Gene editing of livestock : Sociotechnical imaginaries of scientists and breeding companies in the Netherlands

Middelveld, Senna; Macnaghten, Phil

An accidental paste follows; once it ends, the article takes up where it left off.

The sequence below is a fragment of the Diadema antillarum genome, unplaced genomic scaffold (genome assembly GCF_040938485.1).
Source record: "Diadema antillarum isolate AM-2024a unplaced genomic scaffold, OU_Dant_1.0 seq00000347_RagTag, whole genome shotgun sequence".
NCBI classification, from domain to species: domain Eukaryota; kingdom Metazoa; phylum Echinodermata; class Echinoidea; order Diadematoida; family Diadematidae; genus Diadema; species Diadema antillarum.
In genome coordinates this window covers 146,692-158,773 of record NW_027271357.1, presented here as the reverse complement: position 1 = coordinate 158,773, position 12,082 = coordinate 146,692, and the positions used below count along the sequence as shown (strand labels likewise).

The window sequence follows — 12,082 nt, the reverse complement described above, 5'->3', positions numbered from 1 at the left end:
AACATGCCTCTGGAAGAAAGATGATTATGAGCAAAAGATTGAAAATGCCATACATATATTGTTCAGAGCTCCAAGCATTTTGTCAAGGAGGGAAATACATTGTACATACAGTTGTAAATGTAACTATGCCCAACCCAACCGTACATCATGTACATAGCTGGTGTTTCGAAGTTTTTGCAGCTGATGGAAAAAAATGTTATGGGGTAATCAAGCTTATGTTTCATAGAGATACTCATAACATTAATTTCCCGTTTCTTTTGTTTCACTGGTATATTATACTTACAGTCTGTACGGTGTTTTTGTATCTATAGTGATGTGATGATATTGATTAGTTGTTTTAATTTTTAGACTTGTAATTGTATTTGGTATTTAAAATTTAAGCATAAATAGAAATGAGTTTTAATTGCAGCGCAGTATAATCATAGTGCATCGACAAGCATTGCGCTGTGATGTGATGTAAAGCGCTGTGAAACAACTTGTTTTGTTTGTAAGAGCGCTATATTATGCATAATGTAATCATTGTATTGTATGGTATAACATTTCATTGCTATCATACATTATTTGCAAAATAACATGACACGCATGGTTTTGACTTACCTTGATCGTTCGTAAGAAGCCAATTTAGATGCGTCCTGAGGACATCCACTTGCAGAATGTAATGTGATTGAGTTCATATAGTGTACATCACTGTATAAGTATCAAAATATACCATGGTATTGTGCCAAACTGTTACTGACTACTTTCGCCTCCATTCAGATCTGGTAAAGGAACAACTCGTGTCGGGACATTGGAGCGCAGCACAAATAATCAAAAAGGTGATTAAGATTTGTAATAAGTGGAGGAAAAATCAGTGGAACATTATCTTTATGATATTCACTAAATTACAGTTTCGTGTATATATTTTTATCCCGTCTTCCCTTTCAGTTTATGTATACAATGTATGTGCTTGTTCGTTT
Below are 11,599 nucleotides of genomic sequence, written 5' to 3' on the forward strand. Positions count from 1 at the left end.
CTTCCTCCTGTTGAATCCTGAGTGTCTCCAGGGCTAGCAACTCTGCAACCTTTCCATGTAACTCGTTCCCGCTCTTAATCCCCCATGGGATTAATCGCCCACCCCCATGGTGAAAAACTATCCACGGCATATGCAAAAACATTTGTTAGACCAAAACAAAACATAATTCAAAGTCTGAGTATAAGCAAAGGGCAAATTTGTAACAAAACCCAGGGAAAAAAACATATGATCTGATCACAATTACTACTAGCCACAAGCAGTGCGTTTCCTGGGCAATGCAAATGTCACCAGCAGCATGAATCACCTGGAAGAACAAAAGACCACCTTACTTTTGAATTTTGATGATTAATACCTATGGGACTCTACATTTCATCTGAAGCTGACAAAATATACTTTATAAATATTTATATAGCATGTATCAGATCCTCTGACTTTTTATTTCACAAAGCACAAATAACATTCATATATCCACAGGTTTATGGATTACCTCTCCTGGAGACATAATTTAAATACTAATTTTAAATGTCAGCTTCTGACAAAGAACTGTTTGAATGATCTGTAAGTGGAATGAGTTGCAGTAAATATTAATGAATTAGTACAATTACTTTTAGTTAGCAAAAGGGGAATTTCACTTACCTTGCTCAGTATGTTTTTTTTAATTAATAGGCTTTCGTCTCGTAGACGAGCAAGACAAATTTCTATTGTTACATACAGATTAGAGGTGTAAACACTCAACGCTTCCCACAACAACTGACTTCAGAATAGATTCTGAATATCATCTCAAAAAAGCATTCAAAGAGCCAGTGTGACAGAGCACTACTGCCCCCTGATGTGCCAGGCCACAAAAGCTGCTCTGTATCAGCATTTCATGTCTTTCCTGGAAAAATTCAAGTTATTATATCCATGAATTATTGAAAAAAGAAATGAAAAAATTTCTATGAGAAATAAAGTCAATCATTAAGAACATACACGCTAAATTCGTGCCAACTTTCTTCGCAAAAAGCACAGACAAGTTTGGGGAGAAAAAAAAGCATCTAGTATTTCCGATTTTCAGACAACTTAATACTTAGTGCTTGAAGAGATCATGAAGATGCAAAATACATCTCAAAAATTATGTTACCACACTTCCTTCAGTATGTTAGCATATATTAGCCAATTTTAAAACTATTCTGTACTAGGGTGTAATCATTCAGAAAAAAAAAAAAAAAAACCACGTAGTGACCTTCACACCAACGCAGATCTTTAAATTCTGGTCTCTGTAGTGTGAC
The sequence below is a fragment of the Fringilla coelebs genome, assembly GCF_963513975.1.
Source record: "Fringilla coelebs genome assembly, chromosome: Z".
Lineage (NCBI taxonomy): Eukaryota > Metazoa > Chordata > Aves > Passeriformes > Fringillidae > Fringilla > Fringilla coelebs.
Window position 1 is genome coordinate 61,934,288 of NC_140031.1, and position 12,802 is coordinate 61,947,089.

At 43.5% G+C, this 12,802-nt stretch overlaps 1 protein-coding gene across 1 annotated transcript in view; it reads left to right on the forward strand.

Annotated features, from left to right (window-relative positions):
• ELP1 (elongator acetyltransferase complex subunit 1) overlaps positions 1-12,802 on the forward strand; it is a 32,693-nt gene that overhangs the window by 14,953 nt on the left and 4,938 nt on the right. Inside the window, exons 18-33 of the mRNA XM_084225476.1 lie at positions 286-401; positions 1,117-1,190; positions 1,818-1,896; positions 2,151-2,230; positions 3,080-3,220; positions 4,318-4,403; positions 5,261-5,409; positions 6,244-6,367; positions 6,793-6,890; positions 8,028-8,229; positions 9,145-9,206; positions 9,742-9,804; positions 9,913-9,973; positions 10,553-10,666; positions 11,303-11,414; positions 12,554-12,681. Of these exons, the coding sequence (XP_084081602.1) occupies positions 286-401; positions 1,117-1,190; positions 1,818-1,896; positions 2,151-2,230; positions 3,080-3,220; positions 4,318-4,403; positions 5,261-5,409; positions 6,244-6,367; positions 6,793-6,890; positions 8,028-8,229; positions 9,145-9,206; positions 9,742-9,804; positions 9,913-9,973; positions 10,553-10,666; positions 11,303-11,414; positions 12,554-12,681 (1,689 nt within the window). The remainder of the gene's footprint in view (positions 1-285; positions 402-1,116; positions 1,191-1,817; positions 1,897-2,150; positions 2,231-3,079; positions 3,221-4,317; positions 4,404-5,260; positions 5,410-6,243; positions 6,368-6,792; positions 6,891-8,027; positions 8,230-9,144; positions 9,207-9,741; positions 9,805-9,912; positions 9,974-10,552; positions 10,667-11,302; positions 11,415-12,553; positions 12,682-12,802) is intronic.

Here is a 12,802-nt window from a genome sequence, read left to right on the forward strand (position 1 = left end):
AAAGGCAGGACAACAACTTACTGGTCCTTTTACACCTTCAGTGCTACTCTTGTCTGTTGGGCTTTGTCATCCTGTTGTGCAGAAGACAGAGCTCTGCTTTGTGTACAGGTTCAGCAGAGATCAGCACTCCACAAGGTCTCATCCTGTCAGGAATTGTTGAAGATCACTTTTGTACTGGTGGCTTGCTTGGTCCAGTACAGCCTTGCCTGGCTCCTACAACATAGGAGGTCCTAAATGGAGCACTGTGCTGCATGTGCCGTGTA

Gene editing technologies allow users to make in vivo (live) changes to an organism’s DNA. Advances in the field of gene editing have made it arguably more precise, efficient, flexible, and cheaper compared to previous technologies. This has generated an upsurge of interest in gene editing and its governance, including in livestock applications. Although gene editing in livestock promises benefits, it also raises technical, ethical, and societal questions alongside the prospect of (radical) transformation. Since the technology is still to be developed into marketable products, it is the designs, visions, or what we term “sociotechnical imaginaries” that shape gene editing technologies and that represent an important site for sociological inquiry. In this article, based on an analysis of interviews with breeding company representatives and agricultural scientists in the Netherlands, we analyze the assumptions, values, and commitments that underpin their imaginaries. These imaginaries matter, since their negotiation will help structure how the technology develops and how it will subsequently transform livestock and human–animal relations. In our analysis, we analyze the discursive practices from the interview data distilling three sociotechnical imaginaries that shape and underpin how respondents discuss gene editing in livestock. Elaborating the sociotechnical imaginary concept to make it more amenable to the emerging dynamics of gene editing in livestock, we show how imaginaries need to be studied “in place” and in terms of “material practices.” Even though each of the imaginaries frame livestock gene editing as desirable and beneficial, they nevertheless have differential effects in how they structure industry, researcher, government, and consumer/citizen relations. We conclude by discussing how and why sociotechnical imaginaries on livestock gene editing matter and their implications for governance and research.